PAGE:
Tall fescue maintained its vitality under full starvation stress as long as 400 DAS, which testifies to its remarkable ability to cope with prolonged stress. In this study, we observed the presence of distinct stable α-amylase isoforms at long-term cold and nutritional stresses, which correlate with the complete starch depletion. This coordinated change in levels of α-amylase activity under long-term starvation conditions suggests that these proteins may be physiologically relevant, with a convergence of nutritional and environmental stress signal transduction pathways that trigger a specific sequence of events in plant cells . Moreover, we could verify that long-term starved tall fescue stabilizing factors could also stabilize the amylolytic activity in barley. This evidence prompts us to speculate that small molecules, possibly Ca2+, may be responsible for the stabilization of the amylase isoforms. Ca2+ plays crucial role in converting external signals into cytosolic information, driving processes that are mandatory in response to environmental stimuli, such as low temperatures (Catalá et al. 2003; Kim et al. 2003). Biochemical studies have highlighted how higher plants encode a particularly large superfamily of calcium-dependent PKs (CDPKs) which are involved in intricate pathways (Rolland et al. 2006). In addition, Ca2+ also affects the process of enzyme synthesis and transport, and is required to maintain both the activity and the stability of the α-amylases secreted by the aleurone layer [8, 42]. Altogether, Ca2+-mediated regulation pathways in tall fescue are likely required in response to long-term starvation stress. Further studies are needed to understand the detailed mechanism of tall fescue in response to long-term starvation stress.
The present work functionally characterizes tall fescue germination and seedling development in response to combined nutrient and cold stresses. In this work, tall fescue is further validated as a model species for physiological studies of thermal adaptation as it expresses strong persistency and high tolerance to starvation stress. Convergence of starvation signals and hormone signals meet in crosstalk to regulate α-amylase activity upon germination and seedling development in tall fescue, with stable amylase isoforms being induced by prolonged famine.
S1 Table. Results of shoot and root elongation, endogenous level of ABA and GA in caryopses, in coleoptile and root tissues, starch and total soluble sugars content in endosperm, coleoptile, and root tissues, and amylolytic activities in tall fescue (Festuca arundinacea Schreb.) caryopses grown under dark at 23°C and 4°C.
The authors wish to express their sincere gratitude to Dr. Larisa Angela Swirsky Whitney for helpful comments and critical review.
- Conceptualization: AP LG.
- Data curation: AP LG.
- Formal analysis: AP LG.
- Investigation: CRD SS PV THR MV.
- Methodology: AP LG.
- Resources: CRD SS PV MV.
- Supervision: AP LG.
- Validation: AP LG.
- Visualization: AP LG.
- Writing – original draft: AP LG.
- Writing – review & editing: THR.
- 1. Yu S-M. Cellular and genetic responses of plants to sugar starvation. Plant Physiol. 1999;121(3):687–93. pmid:10557216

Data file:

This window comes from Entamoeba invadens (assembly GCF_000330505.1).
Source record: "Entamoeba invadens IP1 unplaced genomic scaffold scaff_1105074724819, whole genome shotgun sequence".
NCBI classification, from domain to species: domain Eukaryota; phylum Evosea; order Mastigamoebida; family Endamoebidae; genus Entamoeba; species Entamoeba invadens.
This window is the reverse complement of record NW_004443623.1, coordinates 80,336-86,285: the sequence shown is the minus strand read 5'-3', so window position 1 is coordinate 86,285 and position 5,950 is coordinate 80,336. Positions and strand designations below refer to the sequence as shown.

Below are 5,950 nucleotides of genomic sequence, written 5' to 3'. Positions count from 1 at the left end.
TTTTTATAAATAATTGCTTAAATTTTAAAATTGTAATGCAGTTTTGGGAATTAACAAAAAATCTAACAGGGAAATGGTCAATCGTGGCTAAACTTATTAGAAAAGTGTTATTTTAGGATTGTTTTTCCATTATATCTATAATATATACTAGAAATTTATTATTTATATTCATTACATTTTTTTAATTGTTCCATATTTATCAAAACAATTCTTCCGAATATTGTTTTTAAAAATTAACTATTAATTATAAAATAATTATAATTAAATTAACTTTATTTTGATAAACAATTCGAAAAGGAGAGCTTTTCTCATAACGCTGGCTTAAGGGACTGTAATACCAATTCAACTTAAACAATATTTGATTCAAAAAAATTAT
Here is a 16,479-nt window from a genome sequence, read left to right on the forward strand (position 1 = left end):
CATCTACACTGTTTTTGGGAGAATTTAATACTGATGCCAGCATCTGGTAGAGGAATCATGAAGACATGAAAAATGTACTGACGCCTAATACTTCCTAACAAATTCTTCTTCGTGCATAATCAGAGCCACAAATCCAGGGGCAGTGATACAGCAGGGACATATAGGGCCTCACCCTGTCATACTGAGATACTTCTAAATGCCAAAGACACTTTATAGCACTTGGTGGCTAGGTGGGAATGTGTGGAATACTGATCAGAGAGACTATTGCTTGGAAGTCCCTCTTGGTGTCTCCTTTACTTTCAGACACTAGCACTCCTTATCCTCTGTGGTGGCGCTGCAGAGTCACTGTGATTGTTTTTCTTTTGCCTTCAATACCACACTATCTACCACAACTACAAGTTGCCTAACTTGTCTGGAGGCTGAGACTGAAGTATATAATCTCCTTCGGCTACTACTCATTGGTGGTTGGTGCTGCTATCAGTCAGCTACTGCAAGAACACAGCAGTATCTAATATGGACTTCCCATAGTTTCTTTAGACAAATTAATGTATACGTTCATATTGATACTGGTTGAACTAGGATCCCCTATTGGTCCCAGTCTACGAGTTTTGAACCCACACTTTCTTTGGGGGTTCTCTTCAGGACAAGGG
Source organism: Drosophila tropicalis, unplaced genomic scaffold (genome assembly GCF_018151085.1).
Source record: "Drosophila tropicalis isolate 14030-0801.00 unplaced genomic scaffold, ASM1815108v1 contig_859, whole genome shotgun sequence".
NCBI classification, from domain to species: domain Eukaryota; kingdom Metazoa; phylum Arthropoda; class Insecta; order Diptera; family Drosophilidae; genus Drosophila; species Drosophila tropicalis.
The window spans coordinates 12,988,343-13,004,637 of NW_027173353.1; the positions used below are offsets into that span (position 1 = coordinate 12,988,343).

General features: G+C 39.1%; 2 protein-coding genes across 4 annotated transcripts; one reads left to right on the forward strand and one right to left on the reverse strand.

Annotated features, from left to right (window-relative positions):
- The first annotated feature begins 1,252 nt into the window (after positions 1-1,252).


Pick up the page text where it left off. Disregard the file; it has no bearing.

- 2. Paparelli E, Parlanti S, Gonzali S, Novi G, Mariotti L, Ceccarelli N, et al. Nighttime sugar starvation orchestrates gibberellin biosynthesis and plant growth in Arabidopsis. The Plant Cell Online. 2013;25(10):3760–9. pmid:24096343
- 3. Ho S-L, Chao Y-C, Tong W-F, Yu S-M. Sugar coordinately and differentially regulates growth- and stress-related gene expression via a complex signal transduction network and multiple control mechanisms. Plant Physiol. 2001;125(2):877–90. pmid:11161045
- 4. Karssen CM, Laçka E. A revision of the hormone balance theory of seed dormancy: studies on gibberellin and/or abscisic acid-deficient mutants of Arabidopsis thaliana. In: Bopp M, editor. Plant Growth Substances 1985. Proceedings in Life Sciences: Springer Berlin Heidelberg; 1986. p. 315–23.
- 5. Bewley JD. Seed germination and dormancy. The Plant Cell. 1997;9(7):1055–66. pmid:12237375
- 6. Penfield S, King J. Towards a systems biology approach to understanding seed dormancy and germination. Proceedings of the Royal Society B: Biological Sciences. 2009;276(1673):3561–9. pmid:19605392
- 7. Finch-Savage WE, Leubner-Metzger G. Seed dormancy and the control of germination. New Phytol. 2006;171(3):501–23. pmid:16866955
- 8. Bush DS, Sticher L, van Huystee R, Wagner D, Jones RL. The calcium requirement for stability and enzymatic activity of two isoforms of barley aleurone α-amylase. J Biol Chem. 1989;264(32):19392–8. pmid:2509476
- 9. Dierking RM, Kallenbach RL. Mediterranean and Continental tall fescue: II. Effects of cold, nonfreezing temperatures on leaf extension, proline, fructan, and abscisic acid. Crop Sci. 2012;52(1):460–9.
- 10. Hopkins AA, Saha MC, Wang ZY. Breeding, Genetics, and Cultivars. In: Fribourg HA, Hannaway DB, West CP, editors. Tall Fescue for the Twenty-first Century. Agronomy Monographs: American Society of Agronomy, Crop Science Society of America, Soil Science Society of America; 2009. p. 339–66.
- 11. Ceccarelli M, Esposto M, Roscini C, Sarri V, Frediani M, Gelati M, et al. Genome plasticity in Festuca arundinacea: direct response to temperature changes by redundancy modulation of interspersed DNA repeats. Theor Appl Genet. 2002;104(6–7):901–7. pmid:12582594
- 12. Ceccarelli M, Giordani T, Natali L, Cavallini A, Cionini PG. Genome plasticity during seed germination in Festuca arundinacea. Theor Appl Genet. 1997;94(3–4):309–15.